So now we see why $20 will become a support level. It is because there is a large vested buy interest or demand for the stock at that price. Because this example is of a neutral or sideways market, meaning that the forces of supply and demand are roughly equal, the sellers will eventually push it back down from $21 to $20. If it was a Bull market those who were at $20 wouldn’t mind paying a slightly higher price and this is what causes Bullish Markets or Uptrends. More on that later.
When you understand these dynamics, it is easy to understand how levels that were support become resistance, and levels that were resistance become support. Suppose that our hypothetical stock trades below $20 and drops to $19. This would happen if the market went from neutral to a more Bearish Stance. More people were willing to sell at $20 than there were to buy. And because they are now bearish, some sellers are willing to accept prices below $20 because they believe that markets will continue to go lower.
So now the dynamics have reversed. Those who bought at $20 and were happy that it went to $21, are now upset and mad at themselves for not selling it and taking their profit. Now they have a loss, but they vow to themselves that if it rallies and gets back to $20, they will sell it so they can get out at breakeven. And those who shorted it at $20 are happy and say to themselves that if it gets back to $20 then will short more. So now we have a large amount of supply and sell interest at the $20 level.
Speaking of Tesla, this article caught my eye this morning....
Tesla CEO Elon Musk Is Cracking Under Immense Stress and Investors Should Worry
The stress of trying to build the future of transportation may be increasingly weighing on Tesla CEO Elon Musk. Meanwhile, don't get tricked into thinking calm has returned to this market as it could prove fleeting.
Elon, what are you doing?
The feeling here in San Francisco, the tech capital of the U.S., on Tesla (TSLA) CEO Elon Musk is that he has kind of gone off the deep end. That's the sense I've gotten from talking to folks the past few days while in town -- note these are people very plugged into the tech scene and what's happening in Silicon Valley. I can't say I disagree with them -- it's clear that Musk is under immense stress and it may be taking a toll. The fact this burnout is playing out on social media is a tremendous risk to Tesla shareholders who have to deal with headline risk from Musk and fundamental issues at the electric carmaker.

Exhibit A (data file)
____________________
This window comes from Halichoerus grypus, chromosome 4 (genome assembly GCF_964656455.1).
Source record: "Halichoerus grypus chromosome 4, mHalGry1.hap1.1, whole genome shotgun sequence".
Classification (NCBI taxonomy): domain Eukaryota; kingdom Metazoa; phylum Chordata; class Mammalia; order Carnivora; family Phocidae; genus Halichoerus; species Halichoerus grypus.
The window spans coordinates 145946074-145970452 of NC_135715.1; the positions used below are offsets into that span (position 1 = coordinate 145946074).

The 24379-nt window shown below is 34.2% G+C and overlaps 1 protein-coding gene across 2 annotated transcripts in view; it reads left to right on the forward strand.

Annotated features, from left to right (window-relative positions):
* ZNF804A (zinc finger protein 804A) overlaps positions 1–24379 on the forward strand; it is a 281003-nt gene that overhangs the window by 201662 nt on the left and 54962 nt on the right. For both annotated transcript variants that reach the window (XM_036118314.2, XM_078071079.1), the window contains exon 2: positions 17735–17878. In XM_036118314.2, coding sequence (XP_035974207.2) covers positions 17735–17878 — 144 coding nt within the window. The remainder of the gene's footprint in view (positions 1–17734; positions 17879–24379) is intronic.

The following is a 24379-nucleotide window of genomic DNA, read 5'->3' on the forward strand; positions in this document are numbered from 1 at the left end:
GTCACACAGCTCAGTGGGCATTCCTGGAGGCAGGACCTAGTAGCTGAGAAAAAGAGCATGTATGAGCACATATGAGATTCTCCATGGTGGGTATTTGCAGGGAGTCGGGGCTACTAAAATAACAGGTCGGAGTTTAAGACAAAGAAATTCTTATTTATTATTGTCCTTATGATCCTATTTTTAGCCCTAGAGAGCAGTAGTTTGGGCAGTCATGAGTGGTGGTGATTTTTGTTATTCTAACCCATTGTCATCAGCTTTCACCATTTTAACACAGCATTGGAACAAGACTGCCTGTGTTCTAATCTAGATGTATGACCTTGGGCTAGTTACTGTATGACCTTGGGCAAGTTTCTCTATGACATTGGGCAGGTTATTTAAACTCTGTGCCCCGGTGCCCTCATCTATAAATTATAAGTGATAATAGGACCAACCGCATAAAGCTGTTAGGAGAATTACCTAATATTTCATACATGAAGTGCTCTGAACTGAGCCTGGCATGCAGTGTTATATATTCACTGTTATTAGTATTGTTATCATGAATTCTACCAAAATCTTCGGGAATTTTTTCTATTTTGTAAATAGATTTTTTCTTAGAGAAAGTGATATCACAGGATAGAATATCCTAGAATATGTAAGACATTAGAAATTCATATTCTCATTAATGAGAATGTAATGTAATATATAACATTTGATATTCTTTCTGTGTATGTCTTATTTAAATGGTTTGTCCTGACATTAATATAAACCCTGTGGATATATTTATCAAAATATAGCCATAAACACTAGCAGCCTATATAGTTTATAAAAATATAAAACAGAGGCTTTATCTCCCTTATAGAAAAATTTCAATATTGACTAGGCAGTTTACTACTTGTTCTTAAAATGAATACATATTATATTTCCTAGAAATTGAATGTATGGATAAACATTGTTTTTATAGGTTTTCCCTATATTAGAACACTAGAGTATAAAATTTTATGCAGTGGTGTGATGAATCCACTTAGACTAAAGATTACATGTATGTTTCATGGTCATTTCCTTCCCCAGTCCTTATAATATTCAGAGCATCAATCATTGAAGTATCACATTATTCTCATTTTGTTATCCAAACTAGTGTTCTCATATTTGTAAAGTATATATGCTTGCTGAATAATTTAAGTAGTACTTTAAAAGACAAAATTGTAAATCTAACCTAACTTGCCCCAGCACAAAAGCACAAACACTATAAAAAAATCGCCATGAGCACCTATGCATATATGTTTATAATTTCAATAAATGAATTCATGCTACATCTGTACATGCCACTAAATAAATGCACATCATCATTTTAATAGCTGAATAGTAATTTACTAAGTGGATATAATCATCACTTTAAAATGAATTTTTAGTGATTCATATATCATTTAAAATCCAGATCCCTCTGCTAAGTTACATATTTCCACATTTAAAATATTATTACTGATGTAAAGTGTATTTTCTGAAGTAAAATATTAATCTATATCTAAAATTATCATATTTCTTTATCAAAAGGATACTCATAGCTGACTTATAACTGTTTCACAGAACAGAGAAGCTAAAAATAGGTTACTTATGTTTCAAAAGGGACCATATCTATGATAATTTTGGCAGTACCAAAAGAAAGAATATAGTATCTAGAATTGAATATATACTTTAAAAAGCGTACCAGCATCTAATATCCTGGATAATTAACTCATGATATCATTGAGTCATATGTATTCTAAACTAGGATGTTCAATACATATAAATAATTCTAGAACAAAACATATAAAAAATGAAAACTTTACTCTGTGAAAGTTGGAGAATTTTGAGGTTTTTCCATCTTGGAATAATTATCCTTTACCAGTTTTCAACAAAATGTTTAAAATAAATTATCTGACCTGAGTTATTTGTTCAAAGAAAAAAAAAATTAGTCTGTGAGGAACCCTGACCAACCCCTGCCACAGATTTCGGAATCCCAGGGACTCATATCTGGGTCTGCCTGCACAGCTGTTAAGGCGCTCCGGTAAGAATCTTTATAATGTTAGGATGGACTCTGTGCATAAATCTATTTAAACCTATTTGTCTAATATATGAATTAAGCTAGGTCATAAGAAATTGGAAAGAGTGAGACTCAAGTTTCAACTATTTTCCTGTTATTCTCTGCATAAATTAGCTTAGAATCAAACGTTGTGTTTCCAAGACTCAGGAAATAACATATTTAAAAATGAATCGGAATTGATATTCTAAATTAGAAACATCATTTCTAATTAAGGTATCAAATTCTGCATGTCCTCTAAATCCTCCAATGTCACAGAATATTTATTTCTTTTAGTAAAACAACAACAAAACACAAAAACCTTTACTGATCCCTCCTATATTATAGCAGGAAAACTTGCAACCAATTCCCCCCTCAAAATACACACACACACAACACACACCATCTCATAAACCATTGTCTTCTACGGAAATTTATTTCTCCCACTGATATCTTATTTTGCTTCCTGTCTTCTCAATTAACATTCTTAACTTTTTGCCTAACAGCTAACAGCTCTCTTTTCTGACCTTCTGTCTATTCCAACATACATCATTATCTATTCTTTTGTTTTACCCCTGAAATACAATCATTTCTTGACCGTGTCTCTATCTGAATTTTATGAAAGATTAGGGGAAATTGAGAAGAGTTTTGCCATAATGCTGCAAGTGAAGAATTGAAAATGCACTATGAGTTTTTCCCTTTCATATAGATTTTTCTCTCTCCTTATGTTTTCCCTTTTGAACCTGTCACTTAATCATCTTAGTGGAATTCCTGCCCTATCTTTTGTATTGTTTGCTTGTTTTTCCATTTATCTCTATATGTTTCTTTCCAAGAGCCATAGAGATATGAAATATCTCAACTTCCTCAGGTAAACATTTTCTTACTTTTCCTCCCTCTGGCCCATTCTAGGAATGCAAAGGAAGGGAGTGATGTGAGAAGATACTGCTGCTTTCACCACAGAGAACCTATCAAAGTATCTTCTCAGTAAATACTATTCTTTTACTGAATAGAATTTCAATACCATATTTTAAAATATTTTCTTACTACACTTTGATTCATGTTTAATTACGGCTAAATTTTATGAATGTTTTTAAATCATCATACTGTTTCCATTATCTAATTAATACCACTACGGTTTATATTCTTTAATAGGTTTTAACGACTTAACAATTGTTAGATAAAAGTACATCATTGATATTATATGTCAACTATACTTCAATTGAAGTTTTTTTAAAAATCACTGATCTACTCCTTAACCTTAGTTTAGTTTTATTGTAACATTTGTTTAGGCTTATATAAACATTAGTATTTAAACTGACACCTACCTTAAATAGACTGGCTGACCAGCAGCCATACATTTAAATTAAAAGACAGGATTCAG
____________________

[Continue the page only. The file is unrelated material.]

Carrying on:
In his latest Twitter tirade, Musk attacked journalists who apparently are nothing more than click-driven machines. Said machines will create salacious fake news to get bonuses and if their stories aren't read editors simply cut them loose. Musk then promised to create a website that tracks the authenticity of the reporting done by reporters. My response to Musk on Twitter: "My man, what are you talking about? That's not journalism." I eagerly await Elon's reply.
Some data suggested he will reply very soon. According to the Tesla experts on Twitter @Teslacharts, Musk is now up to tweeting eight times a day, on average. That's up markedly from the mid-four range Musk averaged for most of 2017. With the increasing number of tweets this month, Musk's favorite stock -- Tesla -- has gone the other way. Shares are down 1.6% month to date, trailing the Dow Jones Industrial Average's 3.6% gain. Elon, stop tweeting and focus on attracting more executives. The fact Tesla only has two members to its executive management team besides Musk is troubling.